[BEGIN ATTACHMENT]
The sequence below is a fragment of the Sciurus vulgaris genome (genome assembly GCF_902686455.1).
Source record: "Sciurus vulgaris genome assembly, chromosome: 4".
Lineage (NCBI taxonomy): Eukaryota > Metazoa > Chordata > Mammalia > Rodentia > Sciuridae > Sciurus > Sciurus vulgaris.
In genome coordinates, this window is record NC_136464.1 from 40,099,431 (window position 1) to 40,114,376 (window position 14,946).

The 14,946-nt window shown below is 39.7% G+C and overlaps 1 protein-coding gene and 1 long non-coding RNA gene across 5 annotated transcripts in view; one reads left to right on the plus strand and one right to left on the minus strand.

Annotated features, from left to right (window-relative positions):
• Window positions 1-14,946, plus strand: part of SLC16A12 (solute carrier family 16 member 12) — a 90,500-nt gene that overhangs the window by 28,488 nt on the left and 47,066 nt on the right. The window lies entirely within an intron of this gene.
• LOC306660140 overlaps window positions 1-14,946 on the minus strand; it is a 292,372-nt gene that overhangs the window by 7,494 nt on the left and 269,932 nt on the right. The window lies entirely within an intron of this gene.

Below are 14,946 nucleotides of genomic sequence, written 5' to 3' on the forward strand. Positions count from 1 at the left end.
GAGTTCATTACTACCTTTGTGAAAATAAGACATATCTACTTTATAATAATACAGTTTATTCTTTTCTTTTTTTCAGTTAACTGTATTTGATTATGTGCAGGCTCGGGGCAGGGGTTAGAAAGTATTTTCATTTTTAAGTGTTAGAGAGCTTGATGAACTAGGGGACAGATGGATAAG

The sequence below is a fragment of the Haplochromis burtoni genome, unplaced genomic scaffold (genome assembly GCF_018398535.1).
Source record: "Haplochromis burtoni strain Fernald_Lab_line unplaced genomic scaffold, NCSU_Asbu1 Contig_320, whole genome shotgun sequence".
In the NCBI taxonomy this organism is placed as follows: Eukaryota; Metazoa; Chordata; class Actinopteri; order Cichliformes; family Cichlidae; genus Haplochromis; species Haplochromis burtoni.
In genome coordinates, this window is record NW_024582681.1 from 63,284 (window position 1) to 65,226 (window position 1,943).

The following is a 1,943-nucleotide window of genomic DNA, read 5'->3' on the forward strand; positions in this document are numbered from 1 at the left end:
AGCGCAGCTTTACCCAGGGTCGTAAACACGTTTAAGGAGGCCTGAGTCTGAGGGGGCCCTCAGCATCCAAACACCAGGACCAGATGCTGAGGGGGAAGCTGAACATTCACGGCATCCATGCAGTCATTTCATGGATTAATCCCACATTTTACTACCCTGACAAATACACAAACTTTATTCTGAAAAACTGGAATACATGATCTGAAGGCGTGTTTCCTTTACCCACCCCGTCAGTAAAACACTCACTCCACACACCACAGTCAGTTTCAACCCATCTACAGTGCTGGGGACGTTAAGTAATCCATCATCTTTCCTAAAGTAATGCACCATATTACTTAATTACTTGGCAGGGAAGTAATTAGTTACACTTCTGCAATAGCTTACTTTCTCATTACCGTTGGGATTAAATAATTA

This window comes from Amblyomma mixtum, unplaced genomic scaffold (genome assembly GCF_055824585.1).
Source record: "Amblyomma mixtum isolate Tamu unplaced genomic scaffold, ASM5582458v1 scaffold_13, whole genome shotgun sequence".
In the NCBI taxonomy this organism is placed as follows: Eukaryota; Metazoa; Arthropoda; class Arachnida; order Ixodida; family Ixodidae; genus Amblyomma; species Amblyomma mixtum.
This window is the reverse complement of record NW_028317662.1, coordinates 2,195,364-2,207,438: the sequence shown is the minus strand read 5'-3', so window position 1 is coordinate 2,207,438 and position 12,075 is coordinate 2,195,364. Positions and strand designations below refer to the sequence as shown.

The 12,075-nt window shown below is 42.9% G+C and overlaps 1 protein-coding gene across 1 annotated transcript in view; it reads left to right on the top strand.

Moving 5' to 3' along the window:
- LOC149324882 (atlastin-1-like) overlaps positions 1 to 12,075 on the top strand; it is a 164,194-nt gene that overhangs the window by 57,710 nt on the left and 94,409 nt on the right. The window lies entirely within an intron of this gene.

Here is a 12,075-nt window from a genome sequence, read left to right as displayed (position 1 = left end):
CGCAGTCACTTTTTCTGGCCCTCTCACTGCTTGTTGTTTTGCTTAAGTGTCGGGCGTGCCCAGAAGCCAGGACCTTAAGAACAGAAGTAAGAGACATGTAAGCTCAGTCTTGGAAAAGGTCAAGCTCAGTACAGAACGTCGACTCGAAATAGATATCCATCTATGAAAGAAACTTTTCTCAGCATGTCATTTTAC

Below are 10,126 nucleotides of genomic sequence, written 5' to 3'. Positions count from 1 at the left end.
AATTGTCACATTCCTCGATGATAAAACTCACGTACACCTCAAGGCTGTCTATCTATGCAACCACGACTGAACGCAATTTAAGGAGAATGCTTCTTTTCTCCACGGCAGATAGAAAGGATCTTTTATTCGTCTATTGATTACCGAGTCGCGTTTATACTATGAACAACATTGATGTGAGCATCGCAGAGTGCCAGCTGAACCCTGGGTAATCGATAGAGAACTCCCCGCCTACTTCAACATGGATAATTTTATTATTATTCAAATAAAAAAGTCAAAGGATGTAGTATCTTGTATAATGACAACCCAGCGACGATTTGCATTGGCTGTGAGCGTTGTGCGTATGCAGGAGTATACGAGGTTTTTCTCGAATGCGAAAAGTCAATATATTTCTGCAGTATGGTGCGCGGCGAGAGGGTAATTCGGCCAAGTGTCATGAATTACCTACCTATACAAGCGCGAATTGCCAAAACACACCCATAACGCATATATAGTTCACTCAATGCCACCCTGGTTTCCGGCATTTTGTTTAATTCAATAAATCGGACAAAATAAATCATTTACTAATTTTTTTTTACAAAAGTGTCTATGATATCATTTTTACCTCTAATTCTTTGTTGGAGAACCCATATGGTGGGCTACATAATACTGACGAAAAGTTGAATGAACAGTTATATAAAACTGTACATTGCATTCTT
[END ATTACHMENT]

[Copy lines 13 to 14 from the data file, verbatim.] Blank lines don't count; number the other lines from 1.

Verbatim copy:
In the NCBI taxonomy this organism is placed as follows: Eukaryota; Metazoa; Chordata; class Actinopteri; order Cichliformes; family Cichlidae; genus Haplochromis; species Haplochromis burtoni.
In genome coordinates, this window is record NW_024582681.1 from 63,284 (window position 1) to 65,226 (window position 1,943).